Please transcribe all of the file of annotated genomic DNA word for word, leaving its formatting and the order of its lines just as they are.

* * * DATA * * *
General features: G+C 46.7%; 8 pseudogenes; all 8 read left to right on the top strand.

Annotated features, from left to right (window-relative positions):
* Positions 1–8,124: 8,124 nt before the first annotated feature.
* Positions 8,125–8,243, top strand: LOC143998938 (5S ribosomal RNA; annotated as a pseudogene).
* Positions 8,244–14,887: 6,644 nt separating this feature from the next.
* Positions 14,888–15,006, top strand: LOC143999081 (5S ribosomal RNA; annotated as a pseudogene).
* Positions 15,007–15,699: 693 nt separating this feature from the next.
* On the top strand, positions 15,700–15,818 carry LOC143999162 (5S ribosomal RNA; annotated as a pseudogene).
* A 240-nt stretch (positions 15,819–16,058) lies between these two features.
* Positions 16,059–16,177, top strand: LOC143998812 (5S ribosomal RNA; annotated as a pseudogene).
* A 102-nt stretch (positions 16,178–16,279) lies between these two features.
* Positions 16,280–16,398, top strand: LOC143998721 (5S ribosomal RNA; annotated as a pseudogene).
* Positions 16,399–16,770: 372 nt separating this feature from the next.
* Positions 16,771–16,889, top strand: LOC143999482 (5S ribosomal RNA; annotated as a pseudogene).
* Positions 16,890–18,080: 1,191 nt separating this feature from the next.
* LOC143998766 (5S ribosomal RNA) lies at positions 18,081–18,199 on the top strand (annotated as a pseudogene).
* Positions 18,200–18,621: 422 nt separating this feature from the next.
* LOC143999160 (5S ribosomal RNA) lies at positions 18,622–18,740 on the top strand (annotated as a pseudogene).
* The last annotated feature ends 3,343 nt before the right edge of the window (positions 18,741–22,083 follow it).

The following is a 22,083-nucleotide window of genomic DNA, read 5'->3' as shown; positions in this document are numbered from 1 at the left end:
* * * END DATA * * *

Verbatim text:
General features: G+C 46.7%; 8 pseudogenes; all 8 read left to right on the top strand.

Annotated features, from left to right (window-relative positions):
* Positions 1–8,124: 8,124 nt before the first annotated feature.
* Positions 8,125–8,243, top strand: LOC143998938 (5S ribosomal RNA; annotated as a pseudogene).
* Positions 8,244–14,887: 6,644 nt separating this feature from the next.
* Positions 14,888–15,006, top strand: LOC143999081 (5S ribosomal RNA; annotated as a pseudogene).
* Positions 15,007–15,699: 693 nt separating this feature from the next.
* On the top strand, positions 15,700–15,818 carry LOC143999162 (5S ribosomal RNA; annotated as a pseudogene).
* A 240-nt stretch (positions 15,819–16,058) lies between these two features.
* Positions 16,059–16,177, top strand: LOC143998812 (5S ribosomal RNA; annotated as a pseudogene).
* A 102-nt stretch (positions 16,178–16,279) lies between these two features.
* Positions 16,280–16,398, top strand: LOC143998721 (5S ribosomal RNA; annotated as a pseudogene).
* Positions 16,399–16,770: 372 nt separating this feature from the next.
* Positions 16,771–16,889, top strand: LOC143999482 (5S ribosomal RNA; annotated as a pseudogene).
* Positions 16,890–18,080: 1,191 nt separating this feature from the next.
* LOC143998766 (5S ribosomal RNA) lies at positions 18,081–18,199 on the top strand (annotated as a pseudogene).
* Positions 18,200–18,621: 422 nt separating this feature from the next.
* LOC143999160 (5S ribosomal RNA) lies at positions 18,622–18,740 on the top strand (annotated as a pseudogene).
* The last annotated feature ends 3,343 nt before the right edge of the window (positions 18,741–22,083 follow it).

The following is a 22,083-nucleotide window of genomic DNA, read 5'->3' as shown; positions in this document are numbered from 1 at the left end: